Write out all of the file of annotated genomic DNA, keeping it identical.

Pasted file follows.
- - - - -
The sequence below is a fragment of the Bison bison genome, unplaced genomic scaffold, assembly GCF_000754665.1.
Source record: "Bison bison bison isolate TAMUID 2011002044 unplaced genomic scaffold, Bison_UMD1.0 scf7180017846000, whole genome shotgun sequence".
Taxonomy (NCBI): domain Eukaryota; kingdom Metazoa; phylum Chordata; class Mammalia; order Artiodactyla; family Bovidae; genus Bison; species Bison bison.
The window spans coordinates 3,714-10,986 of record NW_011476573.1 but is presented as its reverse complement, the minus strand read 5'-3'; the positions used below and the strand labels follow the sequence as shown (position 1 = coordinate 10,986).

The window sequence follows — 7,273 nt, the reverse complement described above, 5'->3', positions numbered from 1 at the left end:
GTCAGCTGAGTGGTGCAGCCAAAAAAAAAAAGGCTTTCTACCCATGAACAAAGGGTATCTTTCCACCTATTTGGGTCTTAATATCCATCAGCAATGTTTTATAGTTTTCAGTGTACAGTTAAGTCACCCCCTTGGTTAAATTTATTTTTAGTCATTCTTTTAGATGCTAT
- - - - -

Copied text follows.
The sequence below is a fragment of the Bison bison genome, unplaced genomic scaffold, assembly GCF_000754665.1.
Source record: "Bison bison bison isolate TAMUID 2011002044 unplaced genomic scaffold, Bison_UMD1.0 scf7180017846000, whole genome shotgun sequence".
Taxonomy (NCBI): domain Eukaryota; kingdom Metazoa; phylum Chordata; class Mammalia; order Artiodactyla; family Bovidae; genus Bison; species Bison bison.
The window spans coordinates 3,714-10,986 of record NW_011476573.1 but is presented as its reverse complement, the minus strand read 5'-3'; the positions used below and the strand labels follow the sequence as shown (position 1 = coordinate 10,986).

The window sequence follows — 7,273 nt, the reverse complement described above, 5'->3', positions numbered from 1 at the left end:
GTCAGCTGAGTGGTGCAGCCAAAAAAAAAAAGGCTTTCTACCCATGAACAAAGGGTATCTTTCCACCTATTTGGGTCTTAATATCCATCAGCAATGTTTTATAGTTTTCAGTGTACAGTTAAGTCACCCCCTTGGTTAAATTTATTTTTAGTCATTCTTTTAGATGCTAT